Vaughn retired in 1989 and claimed that he diligently pursued retirement as the most important project on his schedule! Vaughn passed away on May 31, 2012, in Kirkland, Washington. View Vaughn's Obituary
Art Storbo was born in Enumclaw, Washington, in 1942, on the family's dairy farm. Following graduation from Enumclaw High School (1960), Art enlisted in the U.S. Army Reserve where he served on active duty for 6 months before moving to the Air Force Reserve for 2 years.
Art got his first real job as a draftsman with Boeing on the Minuteman Missile program (1961), where he was steered toward a career in civil engineering by the engineers he worked with. After 2 years, he earned enough to begin school at the University of Washington (UW), where he received his B.S. Degree in Civil Engineering (1968). Art started work on his Master's Degree in 1968 when Carl Ryden hired him for the summer with the understanding that he would return to school in the fall. He began work with the firm on June 10; half way through the summer, he knew he had found his niche. After the firm agreed to keep him on, Art told his UW advisor that he would not be returning to school.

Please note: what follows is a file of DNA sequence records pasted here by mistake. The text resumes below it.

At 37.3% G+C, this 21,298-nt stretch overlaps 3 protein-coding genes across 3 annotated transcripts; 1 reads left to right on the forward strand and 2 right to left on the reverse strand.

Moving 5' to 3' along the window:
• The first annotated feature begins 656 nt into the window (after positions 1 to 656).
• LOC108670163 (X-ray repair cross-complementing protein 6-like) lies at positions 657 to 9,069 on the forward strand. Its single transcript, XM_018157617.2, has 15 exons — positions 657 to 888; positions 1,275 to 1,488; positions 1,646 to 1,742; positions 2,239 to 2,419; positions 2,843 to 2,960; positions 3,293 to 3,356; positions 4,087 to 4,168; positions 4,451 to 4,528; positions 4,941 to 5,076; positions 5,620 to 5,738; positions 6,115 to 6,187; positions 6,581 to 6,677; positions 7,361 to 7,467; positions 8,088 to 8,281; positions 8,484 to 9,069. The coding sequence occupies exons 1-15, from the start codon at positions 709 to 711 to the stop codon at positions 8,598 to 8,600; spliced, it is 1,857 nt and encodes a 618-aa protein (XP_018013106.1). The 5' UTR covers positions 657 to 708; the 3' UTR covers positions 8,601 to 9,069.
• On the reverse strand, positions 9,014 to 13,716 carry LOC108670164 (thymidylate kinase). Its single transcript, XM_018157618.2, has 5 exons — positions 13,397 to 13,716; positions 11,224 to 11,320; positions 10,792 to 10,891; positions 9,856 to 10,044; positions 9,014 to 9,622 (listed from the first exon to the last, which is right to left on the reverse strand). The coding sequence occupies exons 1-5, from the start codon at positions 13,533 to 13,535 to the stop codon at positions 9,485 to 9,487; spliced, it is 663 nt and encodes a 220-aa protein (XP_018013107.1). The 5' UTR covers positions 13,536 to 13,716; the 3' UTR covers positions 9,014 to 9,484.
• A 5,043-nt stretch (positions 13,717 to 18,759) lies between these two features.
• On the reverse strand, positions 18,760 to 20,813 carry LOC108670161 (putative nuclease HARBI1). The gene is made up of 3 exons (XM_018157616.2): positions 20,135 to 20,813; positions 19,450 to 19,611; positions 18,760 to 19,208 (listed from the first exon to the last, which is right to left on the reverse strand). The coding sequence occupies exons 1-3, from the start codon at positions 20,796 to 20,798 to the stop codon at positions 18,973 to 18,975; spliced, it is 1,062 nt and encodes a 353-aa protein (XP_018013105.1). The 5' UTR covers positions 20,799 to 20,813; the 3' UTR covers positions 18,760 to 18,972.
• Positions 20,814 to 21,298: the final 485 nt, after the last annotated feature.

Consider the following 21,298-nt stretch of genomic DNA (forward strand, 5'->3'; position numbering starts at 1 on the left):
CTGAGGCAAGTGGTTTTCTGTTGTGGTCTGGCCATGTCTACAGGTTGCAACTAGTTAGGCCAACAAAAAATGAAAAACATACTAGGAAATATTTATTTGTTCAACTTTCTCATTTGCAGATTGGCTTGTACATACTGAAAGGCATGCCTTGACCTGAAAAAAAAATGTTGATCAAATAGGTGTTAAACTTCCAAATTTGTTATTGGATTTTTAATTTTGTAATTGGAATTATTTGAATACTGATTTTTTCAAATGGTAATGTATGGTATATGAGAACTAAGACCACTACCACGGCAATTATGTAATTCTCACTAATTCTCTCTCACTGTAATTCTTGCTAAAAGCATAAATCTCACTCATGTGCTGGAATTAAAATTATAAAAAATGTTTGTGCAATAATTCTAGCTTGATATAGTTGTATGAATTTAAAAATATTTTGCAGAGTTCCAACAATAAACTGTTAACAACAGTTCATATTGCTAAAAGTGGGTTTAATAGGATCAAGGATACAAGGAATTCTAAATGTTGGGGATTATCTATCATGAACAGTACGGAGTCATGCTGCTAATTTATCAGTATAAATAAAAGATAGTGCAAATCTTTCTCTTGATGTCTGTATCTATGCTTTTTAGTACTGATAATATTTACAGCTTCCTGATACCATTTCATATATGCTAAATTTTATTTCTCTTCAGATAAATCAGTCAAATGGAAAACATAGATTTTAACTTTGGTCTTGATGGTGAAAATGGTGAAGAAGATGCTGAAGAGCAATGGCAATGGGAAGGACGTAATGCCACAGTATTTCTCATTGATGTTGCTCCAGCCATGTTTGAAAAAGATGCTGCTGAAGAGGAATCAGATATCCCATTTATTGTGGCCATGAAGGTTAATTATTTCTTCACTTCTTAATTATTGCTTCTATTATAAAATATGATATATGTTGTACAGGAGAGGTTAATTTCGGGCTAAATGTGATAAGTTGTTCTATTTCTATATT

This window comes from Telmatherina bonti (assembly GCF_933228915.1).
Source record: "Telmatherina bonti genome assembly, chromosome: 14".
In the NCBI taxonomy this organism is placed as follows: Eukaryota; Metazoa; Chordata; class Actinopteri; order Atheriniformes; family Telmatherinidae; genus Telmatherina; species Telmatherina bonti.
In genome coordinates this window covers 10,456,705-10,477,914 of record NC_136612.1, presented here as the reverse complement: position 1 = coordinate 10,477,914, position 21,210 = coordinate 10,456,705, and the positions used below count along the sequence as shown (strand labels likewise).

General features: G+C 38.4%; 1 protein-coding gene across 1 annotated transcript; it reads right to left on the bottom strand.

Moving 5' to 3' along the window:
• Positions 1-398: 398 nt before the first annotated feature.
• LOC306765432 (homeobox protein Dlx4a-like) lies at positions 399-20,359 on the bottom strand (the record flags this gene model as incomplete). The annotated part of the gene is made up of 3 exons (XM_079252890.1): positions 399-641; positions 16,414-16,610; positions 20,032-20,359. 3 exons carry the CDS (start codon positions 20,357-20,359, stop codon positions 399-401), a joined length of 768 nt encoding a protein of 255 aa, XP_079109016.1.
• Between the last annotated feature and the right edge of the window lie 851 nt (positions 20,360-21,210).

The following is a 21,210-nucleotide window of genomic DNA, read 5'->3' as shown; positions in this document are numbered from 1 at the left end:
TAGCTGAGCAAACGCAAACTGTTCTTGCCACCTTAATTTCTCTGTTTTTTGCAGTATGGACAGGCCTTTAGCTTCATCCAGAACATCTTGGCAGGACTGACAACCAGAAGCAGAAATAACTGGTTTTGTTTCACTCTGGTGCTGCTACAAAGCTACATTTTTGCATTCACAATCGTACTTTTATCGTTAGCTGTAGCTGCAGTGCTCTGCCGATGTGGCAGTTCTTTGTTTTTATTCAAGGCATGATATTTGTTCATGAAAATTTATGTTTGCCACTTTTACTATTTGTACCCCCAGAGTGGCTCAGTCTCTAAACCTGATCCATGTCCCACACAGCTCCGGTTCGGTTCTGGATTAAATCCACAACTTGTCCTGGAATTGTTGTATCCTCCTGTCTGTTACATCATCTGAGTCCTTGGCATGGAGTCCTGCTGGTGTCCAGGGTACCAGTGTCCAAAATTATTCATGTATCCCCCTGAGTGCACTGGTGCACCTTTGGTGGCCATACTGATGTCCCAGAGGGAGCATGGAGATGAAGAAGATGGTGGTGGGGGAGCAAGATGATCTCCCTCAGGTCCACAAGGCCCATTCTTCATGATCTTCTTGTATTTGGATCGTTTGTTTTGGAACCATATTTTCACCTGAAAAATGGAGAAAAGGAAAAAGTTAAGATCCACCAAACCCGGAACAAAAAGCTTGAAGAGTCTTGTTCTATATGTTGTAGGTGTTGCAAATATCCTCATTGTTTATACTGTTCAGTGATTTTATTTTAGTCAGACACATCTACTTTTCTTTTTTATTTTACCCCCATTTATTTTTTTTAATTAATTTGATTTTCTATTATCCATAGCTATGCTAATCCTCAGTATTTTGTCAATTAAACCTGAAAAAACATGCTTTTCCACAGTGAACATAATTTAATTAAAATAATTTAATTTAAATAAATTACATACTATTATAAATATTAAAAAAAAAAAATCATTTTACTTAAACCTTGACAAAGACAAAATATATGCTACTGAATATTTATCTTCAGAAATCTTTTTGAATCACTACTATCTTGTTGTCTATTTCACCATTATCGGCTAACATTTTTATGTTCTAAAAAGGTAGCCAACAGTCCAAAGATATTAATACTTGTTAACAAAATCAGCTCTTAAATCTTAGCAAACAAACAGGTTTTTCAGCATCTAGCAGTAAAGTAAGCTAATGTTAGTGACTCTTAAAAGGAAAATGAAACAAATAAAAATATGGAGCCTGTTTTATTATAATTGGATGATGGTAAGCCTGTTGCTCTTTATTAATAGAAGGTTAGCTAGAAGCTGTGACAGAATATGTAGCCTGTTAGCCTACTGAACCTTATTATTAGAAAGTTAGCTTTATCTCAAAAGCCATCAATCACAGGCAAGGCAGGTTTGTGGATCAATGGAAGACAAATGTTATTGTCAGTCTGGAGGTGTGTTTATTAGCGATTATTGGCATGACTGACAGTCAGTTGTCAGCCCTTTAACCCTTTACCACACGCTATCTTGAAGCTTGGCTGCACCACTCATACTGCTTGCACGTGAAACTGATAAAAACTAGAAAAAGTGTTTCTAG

Art's career has spanned more than 40 years where he says he has thoroughly enjoyed water and wastewater design, project management, design review, and occasional construction phase assignments. Some of his most memorable projects included Resident Engineer on two large water treatment plants in Trinidad, West Indies (1978-1980); Project Manager for a number of Seattle Water Department pump stations and the Tolt Pipeline (1980s), followed by the 34-mile-long Tacoma pipeline (late 1990s); Design Manager for parts of the Loop Pipeline in Anchorage as well as numerous other water projects around Alaska (to mid-2000s); and designer for parts of Seattle's 180-mgd Cedar Water Treatment Plant, the intake and pump station being among the most unique designs of his career.
Art retired as a flex employee on Friday the 13th of June 2008. He works a little now and then, but with more time available, he continues with favorite hobbies of hiking, genealogy, geology, and astronomy. In 2008, he finished the Pacific Crest Trail in Washington (480 miles) and he and his wife, Sharon, walked all the way across England along Hadrian's Wall. He is writing a family history book and, with Sharon, volunteers at the genealogy help desk at Bellevue Library. Planned 2009 activities included travel in England, canoeing the Missouri River in Montana, and following the Ice Age Floods Trail from Montana to the Pacific. In the longer term, Art hopes to become a docent at Seattle's Museum of Flight, working in the space exploration section. Read More...